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Patients Seen, and Interventions Used by Behavioral Health Providers Working in Different Models of Integrated Healthcare in Primary Care Clinics Across the VA. Jennifer S. Funderburk, Ph.D. Stephen A. Maisto, Ph.D. Anne Dobmeyer, Ph.D. Christopher Hunter, PH.D. Acknowledgements.

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jennifer s funderburk ph d stephen a maisto ph d anne dobmeyer ph d christopher hunter ph d

Patients Seen, and Interventions Used by Behavioral Health Providers Working in Different Models of Integrated Healthcare in Primary Care Clinics Across the VA

Jennifer S. Funderburk, Ph.D.

Stephen A. Maisto, Ph.D.

Anne Dobmeyer, Ph.D.

Christopher Hunter, PH.D.

acknowledgements
Acknowledgements
  • This study was funded by the Center for Integrated Healthcare pilot grant
  • This study could not have been completed without the generosity and hard work of behavioral health providers across the VA, leadership, and fellow research staff
objectives
Objectives
  • Describe the different integrated healthcare models behavioral health providers reported working in across the VA nationally
  • Describe the types of patients seen and clinical interventions used regularly across different integrated healthcare models.
  • Discuss the implication of these results on the clinical practice of BHPs within integrated primary care settings.
  • Discuss potential avenues for future clinical intervention research.
purpose of the study
Purpose of the Study
  • National prospective descriptive web-based study examining the types of patients seen and interventions used by VA behavioral health providers (BHPs) integrated into primary care
method
Method
  • Recruitment
    • Contacted implementation coordinators of PCMH (N=143) to obtain email addresses for BHPs in their VA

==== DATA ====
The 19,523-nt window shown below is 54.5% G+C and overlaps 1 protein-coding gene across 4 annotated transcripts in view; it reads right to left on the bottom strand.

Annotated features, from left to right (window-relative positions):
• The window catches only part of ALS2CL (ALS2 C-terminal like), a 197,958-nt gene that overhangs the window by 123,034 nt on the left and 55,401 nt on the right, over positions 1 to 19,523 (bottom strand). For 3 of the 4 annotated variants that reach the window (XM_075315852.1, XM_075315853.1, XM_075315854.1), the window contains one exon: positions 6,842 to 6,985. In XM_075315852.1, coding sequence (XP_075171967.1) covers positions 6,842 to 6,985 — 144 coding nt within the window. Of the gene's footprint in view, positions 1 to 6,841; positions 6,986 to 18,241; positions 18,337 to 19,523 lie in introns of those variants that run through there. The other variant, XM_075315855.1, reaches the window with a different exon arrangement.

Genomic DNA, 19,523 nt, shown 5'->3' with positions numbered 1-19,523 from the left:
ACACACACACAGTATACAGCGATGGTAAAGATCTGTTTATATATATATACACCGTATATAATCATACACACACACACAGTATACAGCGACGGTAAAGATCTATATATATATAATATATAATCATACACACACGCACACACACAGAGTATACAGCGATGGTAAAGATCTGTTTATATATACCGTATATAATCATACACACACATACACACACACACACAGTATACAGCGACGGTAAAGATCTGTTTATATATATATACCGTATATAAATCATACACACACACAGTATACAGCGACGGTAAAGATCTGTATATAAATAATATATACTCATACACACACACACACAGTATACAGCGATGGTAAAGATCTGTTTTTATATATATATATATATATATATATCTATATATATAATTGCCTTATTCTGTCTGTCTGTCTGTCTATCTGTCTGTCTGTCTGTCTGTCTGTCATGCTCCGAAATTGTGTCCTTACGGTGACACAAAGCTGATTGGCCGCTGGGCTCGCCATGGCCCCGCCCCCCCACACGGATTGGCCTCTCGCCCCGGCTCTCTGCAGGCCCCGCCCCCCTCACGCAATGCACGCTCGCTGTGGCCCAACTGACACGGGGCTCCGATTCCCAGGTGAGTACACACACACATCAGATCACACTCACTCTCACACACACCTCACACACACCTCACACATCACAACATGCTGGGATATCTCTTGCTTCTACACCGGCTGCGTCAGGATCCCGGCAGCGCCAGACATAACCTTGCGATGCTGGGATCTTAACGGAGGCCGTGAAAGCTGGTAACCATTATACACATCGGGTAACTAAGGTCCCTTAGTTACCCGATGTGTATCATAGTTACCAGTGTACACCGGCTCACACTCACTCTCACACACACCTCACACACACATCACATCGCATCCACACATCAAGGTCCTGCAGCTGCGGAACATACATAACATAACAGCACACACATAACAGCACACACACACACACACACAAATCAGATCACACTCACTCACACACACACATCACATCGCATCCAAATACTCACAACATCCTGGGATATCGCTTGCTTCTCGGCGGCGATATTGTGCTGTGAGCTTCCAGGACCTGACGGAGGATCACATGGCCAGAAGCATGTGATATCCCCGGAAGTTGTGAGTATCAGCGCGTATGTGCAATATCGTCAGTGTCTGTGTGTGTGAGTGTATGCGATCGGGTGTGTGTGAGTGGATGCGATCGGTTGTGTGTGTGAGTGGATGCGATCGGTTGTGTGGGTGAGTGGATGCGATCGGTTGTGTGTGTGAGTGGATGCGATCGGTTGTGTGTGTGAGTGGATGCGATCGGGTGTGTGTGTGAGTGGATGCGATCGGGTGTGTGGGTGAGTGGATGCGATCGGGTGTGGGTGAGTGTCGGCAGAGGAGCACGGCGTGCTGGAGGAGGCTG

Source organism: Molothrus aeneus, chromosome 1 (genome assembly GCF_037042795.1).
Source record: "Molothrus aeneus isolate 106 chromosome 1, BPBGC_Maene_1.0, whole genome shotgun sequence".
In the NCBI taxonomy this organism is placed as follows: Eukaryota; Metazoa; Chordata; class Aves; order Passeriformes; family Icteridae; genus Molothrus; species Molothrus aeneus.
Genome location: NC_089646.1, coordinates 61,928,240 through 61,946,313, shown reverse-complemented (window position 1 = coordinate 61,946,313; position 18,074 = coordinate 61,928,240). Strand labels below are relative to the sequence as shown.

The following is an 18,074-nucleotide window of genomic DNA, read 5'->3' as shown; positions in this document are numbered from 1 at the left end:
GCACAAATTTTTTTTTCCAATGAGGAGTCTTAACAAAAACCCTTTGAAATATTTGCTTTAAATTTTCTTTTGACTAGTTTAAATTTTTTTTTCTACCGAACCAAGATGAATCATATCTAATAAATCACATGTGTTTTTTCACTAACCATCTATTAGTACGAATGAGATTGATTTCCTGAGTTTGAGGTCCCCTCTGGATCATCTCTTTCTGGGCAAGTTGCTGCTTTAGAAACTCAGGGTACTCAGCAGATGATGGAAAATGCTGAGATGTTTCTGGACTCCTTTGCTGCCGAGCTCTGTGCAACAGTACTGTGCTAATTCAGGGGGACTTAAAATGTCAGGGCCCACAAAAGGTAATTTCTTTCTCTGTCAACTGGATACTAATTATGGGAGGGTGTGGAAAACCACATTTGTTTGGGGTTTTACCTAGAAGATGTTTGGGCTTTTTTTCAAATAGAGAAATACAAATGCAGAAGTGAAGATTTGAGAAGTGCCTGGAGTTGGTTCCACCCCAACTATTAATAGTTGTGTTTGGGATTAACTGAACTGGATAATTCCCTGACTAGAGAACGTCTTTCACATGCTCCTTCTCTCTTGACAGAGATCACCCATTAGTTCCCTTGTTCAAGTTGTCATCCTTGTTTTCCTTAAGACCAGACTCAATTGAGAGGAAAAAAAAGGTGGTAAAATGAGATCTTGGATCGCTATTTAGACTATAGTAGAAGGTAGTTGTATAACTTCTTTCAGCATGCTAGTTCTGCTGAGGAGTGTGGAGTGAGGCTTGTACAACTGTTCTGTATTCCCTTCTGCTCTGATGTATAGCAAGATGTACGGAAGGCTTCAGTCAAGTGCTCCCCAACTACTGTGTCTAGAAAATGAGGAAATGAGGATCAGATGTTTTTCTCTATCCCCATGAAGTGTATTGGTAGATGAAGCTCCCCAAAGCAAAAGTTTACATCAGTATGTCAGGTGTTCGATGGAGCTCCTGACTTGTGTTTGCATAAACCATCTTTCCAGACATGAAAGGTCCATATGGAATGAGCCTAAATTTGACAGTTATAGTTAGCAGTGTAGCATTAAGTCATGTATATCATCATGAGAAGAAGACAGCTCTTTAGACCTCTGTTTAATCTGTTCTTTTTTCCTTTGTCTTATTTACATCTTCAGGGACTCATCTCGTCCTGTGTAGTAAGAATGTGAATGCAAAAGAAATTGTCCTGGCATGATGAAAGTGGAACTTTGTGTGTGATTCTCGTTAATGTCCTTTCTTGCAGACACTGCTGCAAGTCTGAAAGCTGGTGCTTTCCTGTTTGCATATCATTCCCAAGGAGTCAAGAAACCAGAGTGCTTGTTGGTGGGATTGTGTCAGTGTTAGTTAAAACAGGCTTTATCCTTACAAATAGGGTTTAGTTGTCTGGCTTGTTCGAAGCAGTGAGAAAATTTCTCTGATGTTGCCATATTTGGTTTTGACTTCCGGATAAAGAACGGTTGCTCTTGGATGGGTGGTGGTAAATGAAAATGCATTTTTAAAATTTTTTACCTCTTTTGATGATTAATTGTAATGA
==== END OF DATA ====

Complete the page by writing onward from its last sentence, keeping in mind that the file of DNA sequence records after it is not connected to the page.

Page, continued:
• 92 coordinators responded (71% response rate)
          • 33 forwarded recruitment email to BHPs
          • 8 scheduled a teleconference to present research to BHPs
          • 40 provided BHP names and email addresses to researchers
            • Some provided listservs which included non-BHP staff
    • Sent 3 recruitment emails to each BHP asking them to contact us if they were interested
method1
Method
  • Procedure:
    • Interested BHPs replied to the recruitment email and scheduled a 5-minute telephone call, where they completed informed consent, learned how to use the web-based questionnaire, and scheduled a day to complete the study
    • BHPs completed online questionnaires on one randomly assigned day of clinical service
method2
Method
  • Measures:
    • Demographics & Background

(filled out only once):

      • BHP’s background & clinical training
      • Integrated healthcare setting elements
    • Appointment Questionnaire

(filled out after each patient on day of study):

      • Patient Information: gender, age, presenting symptomatology
      • Types of Clinical Interventions Performed
participants bhps
Participants: BHPs
  • 159 BHPs completed the study
    • 21 VISNs represented
    • 452 eligible BHPs contacted
    • Overall 35% response rate
      • Impacted by over-inclusive listservs
      • Slightly higher than typical email response rate 33% (Shih & Fan, 2009)
participants
Participants
  • Integrated Healthcare Models
    • Coordinated Care (N=4)
      • Medical and behavioral health providers largely function independently in separate facilities
      • Maintain separate records, treatment plans, and standards of care.
    • Co-located (N=39)
      • Medical and behavioral health providers are located in same physical space and may share administrative personnel
    • Care Management (N=9)
      • Model of care typically focused on a discrete clinical problem (e.g., depression), incorporating specific pathways using a variety of components
participants1
Participants
  • Integrated Healthcare Models (continued)
    • Co-located Collaborative Care (CCC; N=75)
      • Population health-based model of care focused on all patient populations
      • Medical providers and BHPs share patient information, medical record, treatment plan, and standard of care